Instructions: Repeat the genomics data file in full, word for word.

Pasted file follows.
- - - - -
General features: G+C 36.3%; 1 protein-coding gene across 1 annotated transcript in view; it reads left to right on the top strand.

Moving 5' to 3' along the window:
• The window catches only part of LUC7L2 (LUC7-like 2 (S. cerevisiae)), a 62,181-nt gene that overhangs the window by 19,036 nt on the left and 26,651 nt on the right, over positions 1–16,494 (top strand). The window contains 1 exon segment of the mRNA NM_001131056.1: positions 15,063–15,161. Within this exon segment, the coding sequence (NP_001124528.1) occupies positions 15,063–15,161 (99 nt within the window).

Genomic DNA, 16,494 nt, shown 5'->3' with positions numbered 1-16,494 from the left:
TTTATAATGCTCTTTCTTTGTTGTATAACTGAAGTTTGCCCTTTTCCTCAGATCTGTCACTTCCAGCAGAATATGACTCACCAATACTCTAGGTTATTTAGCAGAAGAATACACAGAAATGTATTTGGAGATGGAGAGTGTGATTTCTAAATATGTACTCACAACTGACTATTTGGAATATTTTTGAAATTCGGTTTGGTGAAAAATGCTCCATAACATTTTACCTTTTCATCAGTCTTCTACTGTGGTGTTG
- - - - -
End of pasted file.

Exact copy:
General features: G+C 36.3%; 1 protein-coding gene across 1 annotated transcript in view; it reads left to right on the top strand.

Moving 5' to 3' along the window:
• The window catches only part of LUC7L2 (LUC7-like 2 (S. cerevisiae)), a 62,181-nt gene that overhangs the window by 19,036 nt on the left and 26,651 nt on the right, over positions 1–16,494 (top strand). The window contains 1 exon segment of the mRNA NM_001131056.1: positions 15,063–15,161. Within this exon segment, the coding sequence (NP_001124528.1) occupies positions 15,063–15,161 (99 nt within the window).

Genomic DNA, 16,494 nt, shown 5'->3' with positions numbered 1-16,494 from the left:
TTTATAATGCTCTTTCTTTGTTGTATAACTGAAGTTTGCCCTTTTCCTCAGATCTGTCACTTCCAGCAGAATATGACTCACCAATACTCTAGGTTATTTAGCAGAAGAATACACAGAAATGTATTTGGAGATGGAGAGTGTGATTTCTAAATATGTACTCACAACTGACTATTTGGAATATTTTTGAAATTCGGTTTGGTGAAAAATGCTCCATAACATTTTACCTTTTCATCAGTCTTCTACTGTGGTGTTG